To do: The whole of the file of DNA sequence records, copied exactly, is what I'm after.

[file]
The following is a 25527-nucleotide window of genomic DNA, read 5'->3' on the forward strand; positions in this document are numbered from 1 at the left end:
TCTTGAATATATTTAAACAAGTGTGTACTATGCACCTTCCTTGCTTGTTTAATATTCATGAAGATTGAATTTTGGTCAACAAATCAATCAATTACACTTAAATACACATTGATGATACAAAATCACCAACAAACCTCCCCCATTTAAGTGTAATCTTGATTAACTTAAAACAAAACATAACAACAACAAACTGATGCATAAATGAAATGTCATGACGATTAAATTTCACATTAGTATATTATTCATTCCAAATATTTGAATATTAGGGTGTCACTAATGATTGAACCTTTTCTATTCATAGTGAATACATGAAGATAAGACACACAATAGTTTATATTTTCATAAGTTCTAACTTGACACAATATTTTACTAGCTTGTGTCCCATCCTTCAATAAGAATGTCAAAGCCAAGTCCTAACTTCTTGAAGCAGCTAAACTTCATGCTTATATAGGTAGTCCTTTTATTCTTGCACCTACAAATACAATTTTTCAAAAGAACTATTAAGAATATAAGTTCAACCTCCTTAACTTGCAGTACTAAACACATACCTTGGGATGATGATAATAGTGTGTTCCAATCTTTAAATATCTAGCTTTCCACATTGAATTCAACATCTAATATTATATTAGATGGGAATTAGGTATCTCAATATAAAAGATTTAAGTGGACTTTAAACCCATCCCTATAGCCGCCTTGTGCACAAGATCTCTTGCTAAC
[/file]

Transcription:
The following is a 25527-nucleotide window of genomic DNA, read 5'->3' on the forward strand; positions in this document are numbered from 1 at the left end:
TCTTGAATATATTTAAACAAGTGTGTACTATGCACCTTCCTTGCTTGTTTAATATTCATGAAGATTGAATTTTGGTCAACAAATCAATCAATTACACTTAAATACACATTGATGATACAAAATCACCAACAAACCTCCCCCATTTAAGTGTAATCTTGATTAACTTAAAACAAAACATAACAACAACAAACTGATGCATAAATGAAATGTCATGACGATTAAATTTCACATTAGTATATTATTCATTCCAAATATTTGAATATTAGGGTGTCACTAATGATTGAACCTTTTCTATTCATAGTGAATACATGAAGATAAGACACACAATAGTTTATATTTTCATAAGTTCTAACTTGACACAATATTTTACTAGCTTGTGTCCCATCCTTCAATAAGAATGTCAAAGCCAAGTCCTAACTTCTTGAAGCAGCTAAACTTCATGCTTATATAGGTAGTCCTTTTATTCTTGCACCTACAAATACAATTTTTCAAAAGAACTATTAAGAATATAAGTTCAACCTCCTTAACTTGCAGTACTAAACACATACCTTGGGATGATGATAATAGTGTGTTCCAATCTTTAAATATCTAGCTTTCCACATTGAATTCAACATCTAATATTATATTAGATGGGAATTAGGTATCTCAATATAAAAGATTTAAGTGGACTTTAAACCCATCCCTATAGCCGCCTTGTGCACAAGATCTCTTGCTAAC